China’s pollution issues are well-documented with some new research finding that air pollution is contributing to lower life expectancies in some of China’s biggest metropolises. The country is under constant pressure and scrutiny to lower its smog levels in cities and authorities have taken new measures to cut down on pollution, such as quotas for coal burning and construction. However, China is still a long way off from cutting down air pollution drastically and, in its next move, the government is looking to drones.
The China Meteorological Administration is to begin testing drones that spray pollutants with chemicals that will freeze them and see them fall to the ground. The intention is to deploy these drones around airports, which have been developed by the Aviation Industry Corporation of China.
The new UAVs will use a paragliding wing, unlike the drones we’re accustomed to seeing. This will allow them to carry a greater load (700 kg or 1,543 lb of chemicals), which will make this approach more cost effective.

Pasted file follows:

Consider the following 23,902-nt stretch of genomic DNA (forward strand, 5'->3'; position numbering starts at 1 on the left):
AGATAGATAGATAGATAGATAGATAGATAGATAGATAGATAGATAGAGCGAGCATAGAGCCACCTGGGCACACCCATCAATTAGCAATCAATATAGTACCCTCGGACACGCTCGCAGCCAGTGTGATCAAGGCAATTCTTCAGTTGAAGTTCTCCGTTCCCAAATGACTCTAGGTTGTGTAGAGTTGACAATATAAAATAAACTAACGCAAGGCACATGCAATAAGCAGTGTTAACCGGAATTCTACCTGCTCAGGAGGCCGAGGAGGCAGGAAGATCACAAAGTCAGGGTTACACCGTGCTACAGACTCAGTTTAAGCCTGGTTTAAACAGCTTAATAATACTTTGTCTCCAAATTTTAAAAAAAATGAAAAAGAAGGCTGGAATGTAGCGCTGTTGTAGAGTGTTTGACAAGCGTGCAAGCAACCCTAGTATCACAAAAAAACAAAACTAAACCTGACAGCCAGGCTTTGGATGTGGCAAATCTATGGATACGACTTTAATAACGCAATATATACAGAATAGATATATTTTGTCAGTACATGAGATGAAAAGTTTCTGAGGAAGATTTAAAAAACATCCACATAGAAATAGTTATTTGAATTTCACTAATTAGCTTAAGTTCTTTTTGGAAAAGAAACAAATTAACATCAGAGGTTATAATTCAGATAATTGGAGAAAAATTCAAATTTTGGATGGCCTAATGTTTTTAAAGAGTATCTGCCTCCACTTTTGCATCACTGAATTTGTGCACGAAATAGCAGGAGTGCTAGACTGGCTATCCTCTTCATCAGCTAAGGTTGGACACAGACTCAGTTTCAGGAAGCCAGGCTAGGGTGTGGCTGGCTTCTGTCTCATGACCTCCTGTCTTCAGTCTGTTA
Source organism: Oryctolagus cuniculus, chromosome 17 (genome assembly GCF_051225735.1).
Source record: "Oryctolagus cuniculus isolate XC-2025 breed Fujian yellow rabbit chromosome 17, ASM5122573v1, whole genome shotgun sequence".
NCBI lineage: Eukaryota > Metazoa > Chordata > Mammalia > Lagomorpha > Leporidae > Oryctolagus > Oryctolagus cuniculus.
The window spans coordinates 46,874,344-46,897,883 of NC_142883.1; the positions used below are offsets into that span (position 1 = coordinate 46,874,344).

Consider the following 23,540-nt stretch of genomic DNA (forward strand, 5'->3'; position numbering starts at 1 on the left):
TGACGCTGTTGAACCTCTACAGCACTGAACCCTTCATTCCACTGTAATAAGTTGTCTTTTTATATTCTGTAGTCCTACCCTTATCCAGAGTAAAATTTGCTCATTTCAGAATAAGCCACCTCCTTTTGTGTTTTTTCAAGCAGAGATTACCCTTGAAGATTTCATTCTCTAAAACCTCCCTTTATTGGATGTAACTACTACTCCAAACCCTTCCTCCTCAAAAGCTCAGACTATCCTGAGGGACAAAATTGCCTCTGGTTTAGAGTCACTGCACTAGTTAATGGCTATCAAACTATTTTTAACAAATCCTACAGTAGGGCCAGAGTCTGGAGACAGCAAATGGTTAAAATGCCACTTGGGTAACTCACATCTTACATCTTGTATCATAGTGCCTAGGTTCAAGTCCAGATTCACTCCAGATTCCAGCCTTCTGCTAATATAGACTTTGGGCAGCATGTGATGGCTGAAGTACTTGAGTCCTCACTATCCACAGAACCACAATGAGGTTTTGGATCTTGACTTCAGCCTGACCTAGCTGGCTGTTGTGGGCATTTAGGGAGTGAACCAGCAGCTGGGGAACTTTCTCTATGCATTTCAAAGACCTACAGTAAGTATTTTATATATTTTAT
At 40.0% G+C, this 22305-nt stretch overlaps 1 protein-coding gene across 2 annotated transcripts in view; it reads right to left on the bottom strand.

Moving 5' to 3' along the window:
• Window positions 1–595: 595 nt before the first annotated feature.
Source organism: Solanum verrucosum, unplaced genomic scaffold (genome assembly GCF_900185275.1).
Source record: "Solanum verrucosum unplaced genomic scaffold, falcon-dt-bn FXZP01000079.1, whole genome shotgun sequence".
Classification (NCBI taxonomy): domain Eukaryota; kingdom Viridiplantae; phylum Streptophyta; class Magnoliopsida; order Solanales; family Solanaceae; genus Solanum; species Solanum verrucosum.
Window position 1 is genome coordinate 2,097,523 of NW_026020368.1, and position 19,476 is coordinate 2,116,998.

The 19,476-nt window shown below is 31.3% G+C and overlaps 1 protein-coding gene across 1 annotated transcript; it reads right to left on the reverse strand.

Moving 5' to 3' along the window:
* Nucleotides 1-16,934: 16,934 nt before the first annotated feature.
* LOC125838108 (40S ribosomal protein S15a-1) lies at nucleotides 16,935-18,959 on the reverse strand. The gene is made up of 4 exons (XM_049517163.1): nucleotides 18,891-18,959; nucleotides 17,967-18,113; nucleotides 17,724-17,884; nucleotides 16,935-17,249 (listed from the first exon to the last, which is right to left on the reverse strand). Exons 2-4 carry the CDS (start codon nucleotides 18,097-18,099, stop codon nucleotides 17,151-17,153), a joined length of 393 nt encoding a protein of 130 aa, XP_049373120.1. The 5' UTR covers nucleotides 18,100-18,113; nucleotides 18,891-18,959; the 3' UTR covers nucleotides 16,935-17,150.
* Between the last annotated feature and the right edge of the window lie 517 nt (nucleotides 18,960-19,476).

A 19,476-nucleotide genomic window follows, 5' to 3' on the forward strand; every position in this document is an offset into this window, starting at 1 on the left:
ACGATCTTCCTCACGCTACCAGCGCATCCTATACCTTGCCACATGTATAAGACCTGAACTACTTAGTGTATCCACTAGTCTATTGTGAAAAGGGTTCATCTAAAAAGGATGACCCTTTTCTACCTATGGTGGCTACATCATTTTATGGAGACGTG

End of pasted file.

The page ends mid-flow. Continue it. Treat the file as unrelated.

China’s Premier Li Keqiang spoke of the need to tackle the country’s environmental crisis, declaring a war on pollution. “We will resolutely declare war against pollution as we declared war against poverty,” he said during a speech aired on state TV.
Crucially, the chemicals expelled by these drones will not eradicate the pollutants, meaning they will freeze and fall to ground. The environment will not be completely rid of these pollutants, as Quartz put it, they have “to go somewhere”.
Ma Yongsheng, the CEO of the Aviation Industry Corporation of China, has insisted that the drones will be effective and can be used for other means such as disaster/emergency relief or surveying.